TEN POINTS OF COMPARISON FOR COMPARABLE ASSETS
Knowing about comparable assets is important in a competitive environment. Every potential resident and most current residents are shopping your property and those around you. It is imperative that you do the same.
How do you determine if an asset is a comparable? According to the Appraisal Foundation a comparable asset is determined by comparability analysis:
Comparability analysis is a fundamental study in determining property value. This analysis involves a side-by-side examination of physical and transaction characteristics of the identified comparable properties relative to the subject. The reliability of this valuation technique relies heavily on the proper selection of suitable comparable properties.
Appraisal comparability is different from operational comparability. Following are ten points you can use on a spreadsheet to measure operational comparability:
PROXIMITY TO THE SUBJECT ASSET
The first order of business is determining if selected comparable assets are the right assets to analyze as comparative. Selection of the wrong grouping, or worse- missing real competitors, makes the analysis useless.
RENTS - AGGREGATE
There are asking rents and net rents with concessions. What are the variances and why?
RENTS - PER SQUARE FOOT
When there are significant differences here the amount is often reflected in a varying level of amenities and service levels. A smaller property with no on-site management will have a lower rent-per-square-foot than a full service Class A asset with on-site staff, elevators and underground parking. Simple to understand, but important to note the gap- and track the gap over time. It is often a very consistent number.
In a homogeneous submarket when age of construction is similar, floor plans will be similar. Setting that aside, it’s important to know layout and square feet for various assets to gain an understanding about pricing.
Some floor plans must be discounted heavily because of a lack of demand (read: Residents avoid them because then just don’t like the layout). Others are just stellar and people flock to them. Example: the duel master suite whereas in a two-bedroom apartment each bedroom has a master bath. Perfect for room mates.
Concessions cannot be assumed, yet they are always there on a conversational level, albeit not in writing. Once identified at competitive assets, convert the concessions to a dollar amount so that you can more easily compare the value being offered to the new residents.
Sometimes a major issue, other times not at all. Yet important to know for each comparable. Parking is not like pets where management can decide to accept or reject having pets. Parking is a fundamental necessity in many markets so its availability is a determining factor in the rental decision.
ON-SITE STORAGE AVAILABILITY
Similar to parking, properties either have this or they do not. And, similar to parking, it is very important to some residents and of no concern to others. It’s important to know if competitive assets have this capacity. For example, if your competitors offer on-site storage and your asset does not, perhaps you can arrange a discounted rate with a local public storage facility to compete more effectively.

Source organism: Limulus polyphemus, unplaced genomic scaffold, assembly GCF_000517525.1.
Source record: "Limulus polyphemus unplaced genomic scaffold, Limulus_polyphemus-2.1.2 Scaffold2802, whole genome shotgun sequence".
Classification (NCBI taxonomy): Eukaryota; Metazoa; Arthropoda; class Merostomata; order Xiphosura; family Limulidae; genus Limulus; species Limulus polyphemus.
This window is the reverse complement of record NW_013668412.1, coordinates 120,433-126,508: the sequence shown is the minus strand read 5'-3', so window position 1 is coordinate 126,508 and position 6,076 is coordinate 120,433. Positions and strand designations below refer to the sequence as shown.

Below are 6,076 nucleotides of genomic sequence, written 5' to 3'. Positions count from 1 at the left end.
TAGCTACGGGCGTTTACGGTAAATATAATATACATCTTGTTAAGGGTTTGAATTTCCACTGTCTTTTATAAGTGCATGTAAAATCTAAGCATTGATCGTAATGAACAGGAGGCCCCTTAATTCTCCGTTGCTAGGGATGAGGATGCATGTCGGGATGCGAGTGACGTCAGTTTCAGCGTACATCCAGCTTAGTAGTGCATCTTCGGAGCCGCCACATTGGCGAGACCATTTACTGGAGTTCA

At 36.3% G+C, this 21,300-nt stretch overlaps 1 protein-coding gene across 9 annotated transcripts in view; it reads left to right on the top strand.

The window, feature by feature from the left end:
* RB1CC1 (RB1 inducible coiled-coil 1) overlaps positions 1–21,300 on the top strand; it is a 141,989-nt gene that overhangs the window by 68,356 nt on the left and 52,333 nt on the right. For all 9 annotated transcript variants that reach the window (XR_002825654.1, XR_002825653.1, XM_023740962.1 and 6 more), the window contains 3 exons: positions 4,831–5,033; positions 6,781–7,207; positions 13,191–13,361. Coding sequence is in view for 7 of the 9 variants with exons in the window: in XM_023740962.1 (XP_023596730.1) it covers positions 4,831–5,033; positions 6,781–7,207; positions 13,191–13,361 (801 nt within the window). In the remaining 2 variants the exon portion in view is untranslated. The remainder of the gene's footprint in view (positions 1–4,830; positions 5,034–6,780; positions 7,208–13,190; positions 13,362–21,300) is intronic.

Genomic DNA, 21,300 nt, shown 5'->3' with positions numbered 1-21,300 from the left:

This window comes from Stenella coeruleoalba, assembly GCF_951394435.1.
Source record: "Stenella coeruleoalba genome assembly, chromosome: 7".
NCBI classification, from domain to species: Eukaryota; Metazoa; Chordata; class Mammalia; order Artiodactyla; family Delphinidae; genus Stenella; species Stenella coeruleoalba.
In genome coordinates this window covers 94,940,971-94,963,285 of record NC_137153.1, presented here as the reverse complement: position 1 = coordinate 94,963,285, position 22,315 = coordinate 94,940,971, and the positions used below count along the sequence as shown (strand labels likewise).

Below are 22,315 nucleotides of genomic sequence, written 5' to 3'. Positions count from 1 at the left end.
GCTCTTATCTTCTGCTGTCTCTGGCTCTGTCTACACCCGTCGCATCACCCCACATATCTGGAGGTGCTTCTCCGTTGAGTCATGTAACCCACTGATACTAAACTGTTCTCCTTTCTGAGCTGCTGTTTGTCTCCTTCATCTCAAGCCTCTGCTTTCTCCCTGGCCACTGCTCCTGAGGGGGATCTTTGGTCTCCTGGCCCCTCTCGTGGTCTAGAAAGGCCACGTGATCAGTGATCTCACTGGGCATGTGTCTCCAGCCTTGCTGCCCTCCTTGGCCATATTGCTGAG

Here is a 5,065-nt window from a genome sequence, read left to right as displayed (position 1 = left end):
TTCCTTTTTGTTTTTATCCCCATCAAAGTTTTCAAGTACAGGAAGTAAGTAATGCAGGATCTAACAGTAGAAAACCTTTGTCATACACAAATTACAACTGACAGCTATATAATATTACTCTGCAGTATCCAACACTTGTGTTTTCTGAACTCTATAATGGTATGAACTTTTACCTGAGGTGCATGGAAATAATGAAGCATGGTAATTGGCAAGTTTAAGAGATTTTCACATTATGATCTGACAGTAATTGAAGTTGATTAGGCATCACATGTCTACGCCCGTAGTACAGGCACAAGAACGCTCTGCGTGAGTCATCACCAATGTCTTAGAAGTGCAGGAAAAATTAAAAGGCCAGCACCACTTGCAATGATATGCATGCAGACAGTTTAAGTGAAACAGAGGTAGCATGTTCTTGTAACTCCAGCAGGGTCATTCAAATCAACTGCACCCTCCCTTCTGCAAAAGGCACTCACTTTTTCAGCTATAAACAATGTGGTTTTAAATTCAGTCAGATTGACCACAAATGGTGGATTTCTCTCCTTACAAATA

AGE OF ASSETS
Redeveloped assets take age out of play- not all assets are redeveloped. Thus, your 1990’s product may have to compete head-to-head with a circa 1960’s development- but not all 1960’s developments. Comparative research will tell you which one’s are more directly competitive.
How do you insert this into your spreadsheet? By estimating a number, a dollar amount, from rents and concessions that are reflective of the age quotient. Sometimes this can be as easy as $1 per year (or $2 per year, or $3) based on age of assets. Thus, a 1960 asset is expected to lease for $30 less than a 1990 product everything else being equal. This is an over-simplification, of course, but age must be accounted for competitively.
UTILITY EXPENSE COMPARISONS
Residents are becoming more aware of differences in utility expenses with disparities between properties relatively easy to find. If your assets have an advantage here, point potential residents towards your asset with a utility comparison completed for them if this will assist leasing efforts.
ARCHITECTURE AND PROPERTY PRESENTATION
Last but not least is: what does it look like? Each comparable asset has some positive and negative aesthetics. I can think of a few properties with nothing (and I do mean nothing) green on property. Just concrete and asphalt. Others are lush and inviting with regionally appropriate plantings and a small fountain. Are these comparative assets? If they are in the same submarket and serving the same resident base, then yes. Converting this aspect to a dollar amount is part science, part art, and a necessary component of determining rental valuations in comps.
John Wilhoit, Jr. is President of Wilhoit Investment Network, LLC, (WIN LLC) an owner and asset manager of apartments, condominiums and town homes. Mr. Wilhoit’s career has focused on high volume, large-scale multifamily communities including market rate and mixed-finance developments. He has previously held positions with HUD, AIMCO and the Maryland Housing fund. Mr. Wilhoit holds an undergraduate degree in Business from Pepperdine University and a Masters in Urban & Regional Planning from Alabama A&M University. WIN LLC provides consulting, asset management and market analysis services for multifamily property owners.